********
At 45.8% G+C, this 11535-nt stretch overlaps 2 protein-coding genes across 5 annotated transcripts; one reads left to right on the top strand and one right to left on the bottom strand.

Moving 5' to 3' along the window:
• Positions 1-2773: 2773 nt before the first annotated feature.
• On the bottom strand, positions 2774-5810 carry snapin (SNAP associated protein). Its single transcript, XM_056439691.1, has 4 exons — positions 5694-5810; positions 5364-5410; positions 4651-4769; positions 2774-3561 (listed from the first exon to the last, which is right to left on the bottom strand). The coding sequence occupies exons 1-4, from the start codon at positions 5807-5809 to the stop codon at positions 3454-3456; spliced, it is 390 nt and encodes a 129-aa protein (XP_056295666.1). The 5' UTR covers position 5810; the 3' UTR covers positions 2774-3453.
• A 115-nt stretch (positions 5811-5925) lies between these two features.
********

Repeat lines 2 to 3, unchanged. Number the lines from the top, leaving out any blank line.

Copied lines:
Moving 5' to 3' along the window:
• Positions 1-2773: 2773 nt before the first annotated feature.